The North San Joaquin Water Conservation District has been awarded a $300,000 grant for a surface water project and may need to turn to the law firm it fired to help it collect the money.
The Bureau of Reclamation has approved a grant application to fill Tracy Lake and use it to water crops, but the board will not move to receive the funds without legal guidance, directors for the district said at a public meeting Tuesday morning.
"If we still had Herum Crabtree, this would've been a slamdunk," said director Mark Beck. "But without a legal team in place, I'm not touching this with a 10-foot pole."
The five-member board fired the Herum Crabtree legal firm in a 3-2 vote during a closed session in March. Prior to being released, the firm represented the district for 11 years and assisted in the grant application. The firm's knowledge with the subject would streamline the process of accepting the grant, directors Beck and Joe Petersen said.
In order to accept the grant, the district must have its affairs in order with water users near the area — including farmers and the East Bay Municipal Utility District — who could be affected, Beck said. They have until July 1 to iron out details and be in place to receive the money.
The board will hold a closed session in the next 10 days to determine if it will rehire Herum Crabtree to guide them through the grant acceptance process.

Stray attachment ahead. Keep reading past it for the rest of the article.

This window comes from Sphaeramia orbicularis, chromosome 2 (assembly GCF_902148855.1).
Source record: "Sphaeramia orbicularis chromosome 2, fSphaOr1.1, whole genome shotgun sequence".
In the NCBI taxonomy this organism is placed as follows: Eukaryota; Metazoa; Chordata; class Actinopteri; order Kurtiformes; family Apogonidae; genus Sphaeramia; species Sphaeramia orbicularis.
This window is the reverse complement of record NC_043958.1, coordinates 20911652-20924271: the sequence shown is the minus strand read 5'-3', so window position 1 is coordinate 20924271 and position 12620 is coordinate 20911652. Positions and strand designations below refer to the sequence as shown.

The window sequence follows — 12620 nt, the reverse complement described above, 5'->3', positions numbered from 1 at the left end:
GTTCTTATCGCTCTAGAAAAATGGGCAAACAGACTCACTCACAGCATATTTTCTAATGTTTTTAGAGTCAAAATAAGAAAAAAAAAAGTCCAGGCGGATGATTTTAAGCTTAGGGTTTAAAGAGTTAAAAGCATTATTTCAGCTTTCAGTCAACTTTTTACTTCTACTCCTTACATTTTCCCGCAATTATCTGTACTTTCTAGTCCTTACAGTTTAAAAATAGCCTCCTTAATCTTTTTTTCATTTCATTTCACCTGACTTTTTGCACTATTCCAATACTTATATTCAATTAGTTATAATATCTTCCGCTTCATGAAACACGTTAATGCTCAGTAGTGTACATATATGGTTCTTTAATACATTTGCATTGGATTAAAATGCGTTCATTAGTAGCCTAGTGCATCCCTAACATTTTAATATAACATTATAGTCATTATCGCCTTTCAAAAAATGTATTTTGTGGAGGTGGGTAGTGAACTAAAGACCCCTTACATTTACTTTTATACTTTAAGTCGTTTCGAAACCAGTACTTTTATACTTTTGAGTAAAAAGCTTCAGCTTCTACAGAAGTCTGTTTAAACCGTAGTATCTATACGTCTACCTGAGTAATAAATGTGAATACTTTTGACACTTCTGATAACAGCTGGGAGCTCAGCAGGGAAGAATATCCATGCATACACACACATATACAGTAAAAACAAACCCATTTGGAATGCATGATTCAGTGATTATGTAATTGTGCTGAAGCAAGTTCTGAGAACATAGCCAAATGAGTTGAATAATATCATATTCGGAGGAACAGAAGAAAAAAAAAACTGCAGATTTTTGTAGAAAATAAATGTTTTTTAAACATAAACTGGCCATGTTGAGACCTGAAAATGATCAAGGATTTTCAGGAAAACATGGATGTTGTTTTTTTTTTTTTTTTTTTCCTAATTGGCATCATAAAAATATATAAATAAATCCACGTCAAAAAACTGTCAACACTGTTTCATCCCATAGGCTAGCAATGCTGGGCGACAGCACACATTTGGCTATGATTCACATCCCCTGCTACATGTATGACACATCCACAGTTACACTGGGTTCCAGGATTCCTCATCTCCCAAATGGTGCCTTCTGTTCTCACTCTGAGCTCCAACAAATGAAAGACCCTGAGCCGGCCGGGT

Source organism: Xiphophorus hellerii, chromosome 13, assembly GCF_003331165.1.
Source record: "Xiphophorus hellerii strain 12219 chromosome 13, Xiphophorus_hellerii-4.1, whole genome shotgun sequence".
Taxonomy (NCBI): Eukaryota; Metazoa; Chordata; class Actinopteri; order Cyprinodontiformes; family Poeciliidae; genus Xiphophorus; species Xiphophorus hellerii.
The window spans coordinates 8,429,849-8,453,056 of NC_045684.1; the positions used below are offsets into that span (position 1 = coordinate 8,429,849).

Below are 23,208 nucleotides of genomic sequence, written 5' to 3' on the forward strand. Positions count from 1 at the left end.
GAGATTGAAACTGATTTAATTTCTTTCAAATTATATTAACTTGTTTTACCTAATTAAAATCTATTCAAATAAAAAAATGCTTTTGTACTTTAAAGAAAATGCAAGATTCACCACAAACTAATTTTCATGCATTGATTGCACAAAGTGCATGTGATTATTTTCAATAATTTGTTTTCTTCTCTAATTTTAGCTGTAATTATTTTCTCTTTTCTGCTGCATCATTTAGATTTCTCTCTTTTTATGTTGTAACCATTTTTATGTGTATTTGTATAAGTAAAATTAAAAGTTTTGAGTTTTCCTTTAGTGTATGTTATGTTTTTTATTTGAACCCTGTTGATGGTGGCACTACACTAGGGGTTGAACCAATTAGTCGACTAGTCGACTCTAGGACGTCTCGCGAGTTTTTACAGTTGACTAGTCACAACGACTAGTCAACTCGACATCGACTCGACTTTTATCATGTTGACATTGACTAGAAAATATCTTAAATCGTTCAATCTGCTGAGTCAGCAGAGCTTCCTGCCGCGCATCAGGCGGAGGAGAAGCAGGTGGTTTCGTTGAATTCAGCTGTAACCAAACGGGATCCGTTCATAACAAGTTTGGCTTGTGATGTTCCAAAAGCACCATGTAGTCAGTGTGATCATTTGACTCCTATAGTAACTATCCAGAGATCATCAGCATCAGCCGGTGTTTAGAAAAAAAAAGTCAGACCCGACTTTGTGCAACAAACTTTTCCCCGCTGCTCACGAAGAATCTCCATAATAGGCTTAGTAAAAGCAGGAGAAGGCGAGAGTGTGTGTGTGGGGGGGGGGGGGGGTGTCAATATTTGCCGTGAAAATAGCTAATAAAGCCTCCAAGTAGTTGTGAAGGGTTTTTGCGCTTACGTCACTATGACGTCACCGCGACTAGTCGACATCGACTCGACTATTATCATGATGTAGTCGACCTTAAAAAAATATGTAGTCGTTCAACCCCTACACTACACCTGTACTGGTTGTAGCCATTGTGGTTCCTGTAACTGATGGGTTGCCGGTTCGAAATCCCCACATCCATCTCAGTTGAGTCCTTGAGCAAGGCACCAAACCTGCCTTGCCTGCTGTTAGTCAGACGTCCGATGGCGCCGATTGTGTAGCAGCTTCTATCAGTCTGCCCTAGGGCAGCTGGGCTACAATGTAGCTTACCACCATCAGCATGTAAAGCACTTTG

However, the district is still in process of finding a legal team to replace Herum Crabtree. If it moved to use the firm for this occasion, it wouldn't necessarily mean they would be rehired by the district going forward, said vice president Hugh Scanlon.
Tracy Lake is an ephemeral — or temporary — lake created by rainfall and excess flows from Jahant Slough and the Mokelumne River. If accepted, the grant would enable farmers to fill the lake with district surface water and draw from it throughout the year to nourish their crops.
Detractors argue that it only helps a few growers surrounding the lake.
Supporters maintain it would help the district maintain its water right of 20,000 acre-feet of water in wet years and would provide natural recharge. Water not drawn from the lake would trickle back into the area's overdrafted groundwater basin, proponents say.
Roughly 5,000 acre-feet of water could be recharged into the ground through the lake and another 2,000 acre-feet would be in the form of in-lieu recharge because growers wouldn't be sucking water from the basin, said Ali Elhassan, senior water resources engineer for Robertson-Bryan, Inc., a the consulting firm that conducted studies on the project.
One of the most outspoken opponents of the Tracy Lake project, board chairman Bryan Pilkington, was absent from Tuesday's meeting due to illness. Director Marden Wilbur, who was endorsed by Pilkington during last year's election, was also absent from the meeting due to a prior engagement.
Contact reporter Jordan Guinn at firstname.lastname@example.org.